To make these unprecedented goals possible will demand a lot of work from industry. CanREA emphasizes the teamwork required from all industry players — wind, solar and energy storage industry companies, legislators, regulators and other key decision makers. Charge Solar stands behind this teamwork approach and is committed to support these efforts, specifically by leading the behind-the-meter distributed solar and battery storage market in Canada.
Factoring in global instability
The conflict in Ukraine is undoubtedly one of the most significant events of this decade and has created a ripple effect across the globe. The war has driven up energy prices, an impact felt almost immediately by consumers. The shorter-term impact will be increased greenhouse gas emissions as more coal is burned to reduce dependency on Russian exports of oil and natural gas.
We believe there is room for hope as those who can, will turn to cleaner sources. To reduce Russia’s leverage over countries’ supply of oil and natural gas, many countries will turn to sustainable electricity sources for longer term solutions, such as wind and solar. As described above, the impetus to reach ambitious net-zero targets is growing stronger and countries, wherever possible, will continue to push for local green sources of electricity. While the efforts to move toward cleaner sources may seem noble, building capacity with solar, for example, is actually faster and a more efficient way to meet the electricity supply needs. It is a win-win, striving to net-zero builds our capacity for cleaner sources, gets us there faster and is good for the planet.
For perspective here in Canada, by 2035, total natural gas usage will go up as we decommission further coal plants, but natural gas will represent a declining percentage of our electricity generating fuel mix. The percentage of electricity generated by natural gas is expected to drop from 16.3% to 14.1% in 2035, which will help us to further reduce Canada’s dependence on fuel sources that can be affected by global conflicts. This is based on a significant growth of wind and solar generating capacity. No government can stop the sun shining on our solar panels once they are installed!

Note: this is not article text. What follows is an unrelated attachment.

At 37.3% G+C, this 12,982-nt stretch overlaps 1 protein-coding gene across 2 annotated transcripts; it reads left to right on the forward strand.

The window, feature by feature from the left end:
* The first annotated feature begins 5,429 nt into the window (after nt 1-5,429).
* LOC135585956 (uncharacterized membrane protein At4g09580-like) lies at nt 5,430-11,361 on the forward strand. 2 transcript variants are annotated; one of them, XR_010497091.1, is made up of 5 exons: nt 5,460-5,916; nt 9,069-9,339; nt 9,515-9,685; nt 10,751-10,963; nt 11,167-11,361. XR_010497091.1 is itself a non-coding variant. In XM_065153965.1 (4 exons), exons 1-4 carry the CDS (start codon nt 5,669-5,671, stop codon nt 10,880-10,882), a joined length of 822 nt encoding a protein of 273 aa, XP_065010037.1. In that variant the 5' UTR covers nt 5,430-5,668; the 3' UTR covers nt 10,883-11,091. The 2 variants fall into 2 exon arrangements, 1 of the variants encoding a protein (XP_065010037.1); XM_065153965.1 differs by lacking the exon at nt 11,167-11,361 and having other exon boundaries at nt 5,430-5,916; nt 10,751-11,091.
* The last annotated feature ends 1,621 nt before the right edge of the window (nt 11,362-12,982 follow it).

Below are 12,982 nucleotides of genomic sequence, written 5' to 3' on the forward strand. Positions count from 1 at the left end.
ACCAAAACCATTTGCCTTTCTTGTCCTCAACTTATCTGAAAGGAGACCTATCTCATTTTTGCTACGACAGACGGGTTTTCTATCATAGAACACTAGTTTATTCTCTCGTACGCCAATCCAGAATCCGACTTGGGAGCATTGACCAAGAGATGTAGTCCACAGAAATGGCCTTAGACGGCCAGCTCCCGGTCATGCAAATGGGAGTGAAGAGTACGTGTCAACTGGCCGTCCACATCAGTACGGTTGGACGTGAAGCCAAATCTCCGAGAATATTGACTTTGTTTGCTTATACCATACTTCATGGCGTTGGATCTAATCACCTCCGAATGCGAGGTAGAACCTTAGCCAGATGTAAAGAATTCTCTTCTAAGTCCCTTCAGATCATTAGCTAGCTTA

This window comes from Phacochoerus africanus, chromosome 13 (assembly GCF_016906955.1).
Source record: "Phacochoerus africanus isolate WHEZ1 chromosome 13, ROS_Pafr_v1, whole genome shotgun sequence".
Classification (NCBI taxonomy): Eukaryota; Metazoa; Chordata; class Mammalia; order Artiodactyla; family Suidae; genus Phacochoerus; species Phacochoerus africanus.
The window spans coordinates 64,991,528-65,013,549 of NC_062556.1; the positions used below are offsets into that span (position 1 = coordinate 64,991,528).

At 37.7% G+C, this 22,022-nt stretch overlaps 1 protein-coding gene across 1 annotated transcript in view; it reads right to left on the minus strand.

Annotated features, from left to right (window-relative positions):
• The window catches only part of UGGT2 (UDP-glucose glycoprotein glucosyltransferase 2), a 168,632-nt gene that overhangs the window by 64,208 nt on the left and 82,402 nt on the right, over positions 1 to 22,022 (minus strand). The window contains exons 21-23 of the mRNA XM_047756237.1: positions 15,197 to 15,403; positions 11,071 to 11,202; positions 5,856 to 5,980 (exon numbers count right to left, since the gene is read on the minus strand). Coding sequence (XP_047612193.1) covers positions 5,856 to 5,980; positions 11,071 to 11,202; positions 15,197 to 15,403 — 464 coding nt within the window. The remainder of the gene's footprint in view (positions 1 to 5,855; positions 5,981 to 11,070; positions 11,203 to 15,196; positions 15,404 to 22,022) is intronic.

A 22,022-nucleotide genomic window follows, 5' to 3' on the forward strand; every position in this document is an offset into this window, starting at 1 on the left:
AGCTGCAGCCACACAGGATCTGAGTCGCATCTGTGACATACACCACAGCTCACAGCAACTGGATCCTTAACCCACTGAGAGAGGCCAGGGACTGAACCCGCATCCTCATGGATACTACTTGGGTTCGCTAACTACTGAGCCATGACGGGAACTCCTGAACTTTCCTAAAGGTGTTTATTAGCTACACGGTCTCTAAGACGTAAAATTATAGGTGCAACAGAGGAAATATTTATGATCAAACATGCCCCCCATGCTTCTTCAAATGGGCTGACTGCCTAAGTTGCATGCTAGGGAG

Where does net-zero and global instability leave us?
We recognize that it’s unrealistic to expect all sources of electricity to be completely natural by 2035 or even 2050. We accept that natural gas will continue to play an important role on Canada’s path to net-zero as we eliminate all remaining coal plants over time but are confident that we will become less dependent on natural gas over time, building further energy sovereignty.
When we look at the 175% increase in the price of natural gas over the last year, there are various reasons that drove up the price, including the global conflict, supply issues and climate change. However, if we continue to push towards net-zero emissions by 2035 through electrification, our efforts will improve Canada’s sovereignty – reducing our exposure to global instability while protecting our environment. In effect, the soaring prices of natural gas will matter less and less for Canada if we achieve our ambitious goals through clean energy technologies. Charge Solar is committed to accelerate Canada’s energy transition. We continue to work with industry associations, lobby for changes to the electrical code, and partner with utilities to establish sustainable policy frameworks. We are making long-term investments to support the growth of the solar industry in Canada to achieve our vision of affordable sustainable energy for all.